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Language as Symbolic Action

"Even if any given terminology is a reflection of reality, by its very nature as a terminology it must be a selection of reality; and to this extent is must also function as a deflection of reality". - Kenneth Burke, Language as Symbolic Action, p. 45.

Burke, A Rhetoric of Motives

However, if you take the Platonic form at face value, analyze it simply interms of dialectical structure, you find there an ultimate order whereby ideas would transcend sensory images, and mythic images would in turn transcend ideas. (Burke, AROM, p. 203)


“If, in the opinion of a given audience, a certain kind of conduct is admirable, then a speaker might persuade the audience by using ideas and images that identify his cause with that kind of conduct” – Kenneth Burke ROM P.55

Grammar of Motives II

“I refer to metaphor, metonymy, synecdoche, and irony. And my primary concern with them here will be not with their purely figurative usage, but with their role in the discovery and description of “the truth”. - Kenneth Burke GOM 503

Grammar of Motives

“Random or unsystematic statements about motives could be considered as fragments of philosophy.” (Burke xvi)

The Philosophy of Literary Form

“I fear that metaphysics, gentlemen, is a living lie. What does the metaphysician do? He begins, like any artist, with himself and his corresponding set of values. Then he figures out what the world ought to be such and such if these values are to be imbued with universal validity.”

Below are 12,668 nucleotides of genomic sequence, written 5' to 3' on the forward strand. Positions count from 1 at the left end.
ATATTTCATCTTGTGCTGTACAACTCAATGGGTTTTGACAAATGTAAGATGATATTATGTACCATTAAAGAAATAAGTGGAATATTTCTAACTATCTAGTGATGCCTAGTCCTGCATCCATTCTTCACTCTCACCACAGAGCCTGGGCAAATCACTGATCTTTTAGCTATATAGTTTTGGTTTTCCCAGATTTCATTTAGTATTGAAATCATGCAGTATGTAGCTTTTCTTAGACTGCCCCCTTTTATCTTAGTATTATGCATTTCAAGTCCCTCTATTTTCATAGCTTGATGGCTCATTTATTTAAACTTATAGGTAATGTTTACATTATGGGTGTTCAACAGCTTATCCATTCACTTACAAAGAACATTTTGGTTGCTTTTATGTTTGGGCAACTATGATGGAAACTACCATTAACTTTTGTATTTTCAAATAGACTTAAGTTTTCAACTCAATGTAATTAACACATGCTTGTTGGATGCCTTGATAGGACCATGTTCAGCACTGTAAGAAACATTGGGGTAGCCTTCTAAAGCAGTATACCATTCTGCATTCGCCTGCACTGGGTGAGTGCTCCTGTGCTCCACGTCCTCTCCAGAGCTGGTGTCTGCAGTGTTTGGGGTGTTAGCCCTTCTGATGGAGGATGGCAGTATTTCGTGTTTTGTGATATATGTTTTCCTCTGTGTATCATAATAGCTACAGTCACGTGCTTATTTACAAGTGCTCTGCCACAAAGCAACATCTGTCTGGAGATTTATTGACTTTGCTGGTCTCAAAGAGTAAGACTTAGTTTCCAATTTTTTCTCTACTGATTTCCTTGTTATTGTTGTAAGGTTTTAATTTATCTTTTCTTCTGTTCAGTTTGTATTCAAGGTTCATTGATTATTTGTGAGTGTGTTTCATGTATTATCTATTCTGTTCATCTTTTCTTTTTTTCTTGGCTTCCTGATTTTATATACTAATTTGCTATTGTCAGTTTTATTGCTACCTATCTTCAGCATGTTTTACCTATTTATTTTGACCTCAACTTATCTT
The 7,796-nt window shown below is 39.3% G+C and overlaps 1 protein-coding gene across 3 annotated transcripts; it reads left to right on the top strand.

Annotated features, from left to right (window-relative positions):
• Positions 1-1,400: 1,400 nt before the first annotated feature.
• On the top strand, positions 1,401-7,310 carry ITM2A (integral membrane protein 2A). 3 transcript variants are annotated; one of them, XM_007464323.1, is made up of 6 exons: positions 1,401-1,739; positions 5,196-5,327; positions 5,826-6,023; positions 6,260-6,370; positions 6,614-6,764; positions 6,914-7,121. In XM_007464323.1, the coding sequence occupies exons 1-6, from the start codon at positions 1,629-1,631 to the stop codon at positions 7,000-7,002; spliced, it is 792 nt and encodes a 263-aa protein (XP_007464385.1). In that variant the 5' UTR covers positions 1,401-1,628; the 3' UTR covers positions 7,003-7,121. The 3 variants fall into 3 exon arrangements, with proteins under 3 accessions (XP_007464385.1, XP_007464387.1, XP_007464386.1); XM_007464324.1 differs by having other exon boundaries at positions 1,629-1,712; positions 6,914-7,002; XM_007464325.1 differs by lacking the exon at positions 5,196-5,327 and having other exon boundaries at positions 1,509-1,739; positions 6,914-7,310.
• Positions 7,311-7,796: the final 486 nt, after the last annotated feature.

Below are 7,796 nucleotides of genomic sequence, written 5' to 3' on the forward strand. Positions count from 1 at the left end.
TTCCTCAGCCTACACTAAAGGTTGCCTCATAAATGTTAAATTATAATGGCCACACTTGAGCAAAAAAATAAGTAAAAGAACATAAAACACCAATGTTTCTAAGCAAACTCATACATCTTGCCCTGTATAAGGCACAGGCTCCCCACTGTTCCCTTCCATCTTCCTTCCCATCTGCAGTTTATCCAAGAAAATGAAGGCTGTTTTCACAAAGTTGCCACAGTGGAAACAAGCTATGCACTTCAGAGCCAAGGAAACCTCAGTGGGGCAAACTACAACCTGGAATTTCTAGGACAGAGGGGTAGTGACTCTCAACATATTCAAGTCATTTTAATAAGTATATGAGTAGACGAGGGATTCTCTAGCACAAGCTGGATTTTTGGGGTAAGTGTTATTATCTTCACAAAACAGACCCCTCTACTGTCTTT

Burke in Greenwich Village

Kenneth Burke in Greenwich Village Conversing with the Moderns, 1915-1931. Jack Selzer. Madison, Wiscomsin: The University of Wisconsin Press, 1st edition. 1996. 284 Pages. ISBN: 978-0299151843. $18.08 (Amazon Prime).

Philosophy of Literary Form

“I do not contend that the mode of analysis here proposed is automatically free of subjective interpretation. I do contend that an discussable dictionary is avoided (as were one to have a set of absolute meanings for every kind of symbol and to simply “translate” a book from its exoteric idiom into the corresponding esoteric one) (Burke, Philosophy of Literary Form, 89). “

Magic and Rationalization

In the magical rationalization, the verbal and mimetic devices whereby men induce one another to respond in sympathy were transferred to the field of inanimate operations – and in keeping with the logic of this attitude, the operations themselves were taken to be animatedly motivated (just as we tend to reverse the process and apply the inanimate metaphor in our attempt to coerce biologic operations). (Burke 216)

Sacrifice as Motive

Now the important thing about individual sacrifice as a motive is that it movies us into the areas of the collective.
(Burke 3)
Direction American Number


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